In his opening remarks at Charles Schwab’s virtual Impact conference for RIAs on Tuesday, President and CEO Walt Bettinger acknowledged that the firm’s layoffs of 1,000 individuals on Monday likely will not be the last.
Describing the recently completed $22 billion purchase of TD Ameritrade, Bettinger said, “this combination is not completely easy, because the truth is we’ve had to part ways with some incredibly talented people, [and make] some tough choices — some that we’ve already made, and of course, some still to come.”
Adding that layoffs and related steps are “the nature of combinations like this,” the CEO said Schwab is “going to look to make every decision we can based on whether it’s ultimately better for our clients or not.”
After sharing these opening remarks with some 2,100 advisors and several hundred other guests, Bettinger and Bernie Clark — head of Schwab Advisor Services — reviewed seven other short- and long-term issues on the minds of RIAs and industry watchers.
1. Size Matters
Clark insisted that the firm doesn’t “have a minimum” for assets under management, and “we’re not going to.”
“We think serving the entire market is incredibly important,” Clark explained. “It’s certainly not my job to tell you when you’ve been successful, because you’ve hit a certain dollar amount.”
As for costs borne by RIAs, “As we go forward, we’re not going to have fees. No custody fees are planned in the future, for sure,” he said.
2. Transition Period
Clark reiterated that the two entities are “in an 18- to 36-month transition” before they become one broker-dealer.
“We want to have that experience be as paperless as we possibly can,” he added.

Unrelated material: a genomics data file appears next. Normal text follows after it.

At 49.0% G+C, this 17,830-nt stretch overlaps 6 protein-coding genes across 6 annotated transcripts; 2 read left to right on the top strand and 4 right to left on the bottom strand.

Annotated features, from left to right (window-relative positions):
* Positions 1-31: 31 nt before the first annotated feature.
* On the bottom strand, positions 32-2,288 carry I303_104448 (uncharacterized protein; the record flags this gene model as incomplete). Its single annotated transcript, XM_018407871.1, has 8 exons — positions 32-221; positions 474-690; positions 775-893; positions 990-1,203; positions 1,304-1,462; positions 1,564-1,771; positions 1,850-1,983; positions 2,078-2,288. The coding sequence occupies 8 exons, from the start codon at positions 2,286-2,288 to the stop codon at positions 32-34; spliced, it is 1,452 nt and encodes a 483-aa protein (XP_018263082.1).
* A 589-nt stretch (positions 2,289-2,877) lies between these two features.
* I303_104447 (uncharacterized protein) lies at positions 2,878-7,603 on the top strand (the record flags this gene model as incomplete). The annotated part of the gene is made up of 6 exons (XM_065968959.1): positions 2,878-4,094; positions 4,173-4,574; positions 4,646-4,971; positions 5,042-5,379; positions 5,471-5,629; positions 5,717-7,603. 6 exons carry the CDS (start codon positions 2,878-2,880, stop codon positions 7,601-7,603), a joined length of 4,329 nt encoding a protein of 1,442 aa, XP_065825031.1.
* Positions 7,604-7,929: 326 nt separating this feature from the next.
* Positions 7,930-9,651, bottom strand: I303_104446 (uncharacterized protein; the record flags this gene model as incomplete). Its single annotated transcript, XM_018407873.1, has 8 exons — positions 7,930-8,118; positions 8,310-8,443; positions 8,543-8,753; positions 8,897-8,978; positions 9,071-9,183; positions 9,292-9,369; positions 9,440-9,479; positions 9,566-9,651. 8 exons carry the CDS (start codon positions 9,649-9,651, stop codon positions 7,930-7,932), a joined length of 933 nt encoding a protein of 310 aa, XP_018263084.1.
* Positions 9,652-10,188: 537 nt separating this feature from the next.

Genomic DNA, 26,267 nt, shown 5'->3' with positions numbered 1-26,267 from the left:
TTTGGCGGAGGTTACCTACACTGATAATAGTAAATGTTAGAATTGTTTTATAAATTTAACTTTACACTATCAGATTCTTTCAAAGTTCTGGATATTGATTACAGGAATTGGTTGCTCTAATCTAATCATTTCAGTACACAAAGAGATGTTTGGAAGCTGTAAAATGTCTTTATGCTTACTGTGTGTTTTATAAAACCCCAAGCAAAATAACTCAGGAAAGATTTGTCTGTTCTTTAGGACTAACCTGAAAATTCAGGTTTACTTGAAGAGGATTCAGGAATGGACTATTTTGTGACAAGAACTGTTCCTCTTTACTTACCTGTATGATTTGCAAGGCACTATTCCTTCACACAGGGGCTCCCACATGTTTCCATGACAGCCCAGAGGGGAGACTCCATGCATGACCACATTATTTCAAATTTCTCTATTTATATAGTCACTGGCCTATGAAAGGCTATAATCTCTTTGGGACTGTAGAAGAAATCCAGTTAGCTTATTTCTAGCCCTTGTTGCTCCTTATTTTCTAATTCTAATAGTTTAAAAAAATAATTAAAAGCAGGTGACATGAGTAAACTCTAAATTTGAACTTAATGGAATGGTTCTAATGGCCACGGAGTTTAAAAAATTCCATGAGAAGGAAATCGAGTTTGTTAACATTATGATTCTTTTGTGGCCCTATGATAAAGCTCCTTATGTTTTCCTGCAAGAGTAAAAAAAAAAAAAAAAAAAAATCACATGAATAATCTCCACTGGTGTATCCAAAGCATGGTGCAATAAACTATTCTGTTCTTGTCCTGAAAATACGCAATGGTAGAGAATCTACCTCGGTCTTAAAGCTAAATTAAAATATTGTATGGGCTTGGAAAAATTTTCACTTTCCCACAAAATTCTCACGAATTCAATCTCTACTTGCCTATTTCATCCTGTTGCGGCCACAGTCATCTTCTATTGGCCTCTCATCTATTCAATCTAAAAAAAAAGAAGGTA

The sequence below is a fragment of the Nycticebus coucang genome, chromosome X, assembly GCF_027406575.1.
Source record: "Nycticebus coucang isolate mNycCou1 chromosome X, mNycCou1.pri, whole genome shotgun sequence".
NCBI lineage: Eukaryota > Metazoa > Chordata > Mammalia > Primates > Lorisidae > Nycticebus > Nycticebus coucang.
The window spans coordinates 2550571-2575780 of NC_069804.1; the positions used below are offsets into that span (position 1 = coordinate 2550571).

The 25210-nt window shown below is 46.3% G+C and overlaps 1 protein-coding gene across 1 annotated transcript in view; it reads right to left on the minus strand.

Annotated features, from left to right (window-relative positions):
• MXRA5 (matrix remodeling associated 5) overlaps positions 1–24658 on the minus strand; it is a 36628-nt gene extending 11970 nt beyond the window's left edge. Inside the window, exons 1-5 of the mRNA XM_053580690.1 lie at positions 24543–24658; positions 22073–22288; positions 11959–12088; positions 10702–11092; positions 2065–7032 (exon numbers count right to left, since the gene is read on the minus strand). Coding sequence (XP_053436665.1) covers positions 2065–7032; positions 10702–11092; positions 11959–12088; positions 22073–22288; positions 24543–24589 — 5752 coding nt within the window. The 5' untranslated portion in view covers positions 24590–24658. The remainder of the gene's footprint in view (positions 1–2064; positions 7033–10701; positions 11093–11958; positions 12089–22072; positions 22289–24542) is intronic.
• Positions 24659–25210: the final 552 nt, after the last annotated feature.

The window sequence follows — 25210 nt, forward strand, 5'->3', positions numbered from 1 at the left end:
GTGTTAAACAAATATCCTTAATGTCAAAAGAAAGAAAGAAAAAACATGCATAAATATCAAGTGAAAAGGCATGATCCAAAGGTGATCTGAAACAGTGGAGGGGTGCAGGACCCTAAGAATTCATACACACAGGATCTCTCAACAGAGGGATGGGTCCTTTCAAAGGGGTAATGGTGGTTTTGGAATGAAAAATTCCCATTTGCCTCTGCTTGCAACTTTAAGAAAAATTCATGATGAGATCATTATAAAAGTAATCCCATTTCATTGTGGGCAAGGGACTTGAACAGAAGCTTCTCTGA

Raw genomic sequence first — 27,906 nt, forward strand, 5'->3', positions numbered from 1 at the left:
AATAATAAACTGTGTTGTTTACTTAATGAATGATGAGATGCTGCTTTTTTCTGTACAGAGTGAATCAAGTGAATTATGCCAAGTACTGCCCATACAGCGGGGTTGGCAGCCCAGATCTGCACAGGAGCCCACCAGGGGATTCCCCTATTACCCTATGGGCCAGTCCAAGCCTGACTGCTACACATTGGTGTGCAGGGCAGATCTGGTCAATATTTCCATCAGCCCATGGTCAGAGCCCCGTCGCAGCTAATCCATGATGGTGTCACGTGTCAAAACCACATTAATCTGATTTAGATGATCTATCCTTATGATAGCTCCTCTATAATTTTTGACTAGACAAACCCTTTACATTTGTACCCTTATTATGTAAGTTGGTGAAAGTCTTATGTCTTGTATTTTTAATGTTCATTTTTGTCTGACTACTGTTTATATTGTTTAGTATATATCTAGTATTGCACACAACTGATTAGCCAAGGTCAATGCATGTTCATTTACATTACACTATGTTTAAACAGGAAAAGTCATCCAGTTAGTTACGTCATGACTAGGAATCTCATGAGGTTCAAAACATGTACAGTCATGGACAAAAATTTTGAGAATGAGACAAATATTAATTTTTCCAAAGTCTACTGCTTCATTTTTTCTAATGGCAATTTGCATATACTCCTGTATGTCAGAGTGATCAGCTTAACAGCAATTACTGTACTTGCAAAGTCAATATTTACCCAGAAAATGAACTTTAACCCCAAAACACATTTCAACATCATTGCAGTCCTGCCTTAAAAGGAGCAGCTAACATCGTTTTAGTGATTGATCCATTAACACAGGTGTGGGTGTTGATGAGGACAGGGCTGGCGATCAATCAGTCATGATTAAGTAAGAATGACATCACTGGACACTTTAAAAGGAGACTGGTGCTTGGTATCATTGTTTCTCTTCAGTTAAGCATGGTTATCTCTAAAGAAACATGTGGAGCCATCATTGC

“We know how difficult sometimes it is to navigate paper. And so it’s important that we get a very seamless process for all of you, as far as technology goes,” Clark said.
3. Tech Tools
In terms of TD Ameritrade technology moving over to the Schwab platform, thinkpipes for options trading, as well as iRebal for rebalancing and thinkorswim for trading “will thrive as part of our overall platform,” according to Clark.
“As we bring our platforms together, we’ll use Schwab Advisor Center as the foundation of all of that,” he explained.
Schwab also “will grow the capabilities from both Veo and Veo One on top of that platform,” Clark said. “We recognize Veo has some fantastic capabilities, and over time, we’ll continue to incorporate those as we go through this transition.”
4. Digital Advice, Direct Indexing
“We can count on the fact that relationships will continue to be key,” Bettinger said.
While they’re “evolving,” he explained, “there’s more of a combination of digital [advice] along with in-person relationships, [and] the idea that in-person relationships will go away is just wrong.”
“If I was running an RIA firm,” Bettinger said, “I would be looking at the digital side of my front door to make sure that I can reinforce my brand while driving growth and encouraging clients in a way that builds trust and, and of course, attracts talent to be competitive.”
The CEO said he’s “really excited about the future in areas like direct indexing. It’s going to have an impact” on clients.
Direct indexing “makes a lot of sense for many investors, [but we’ve] got to get the cost down lower than it is today,” Bettinger said.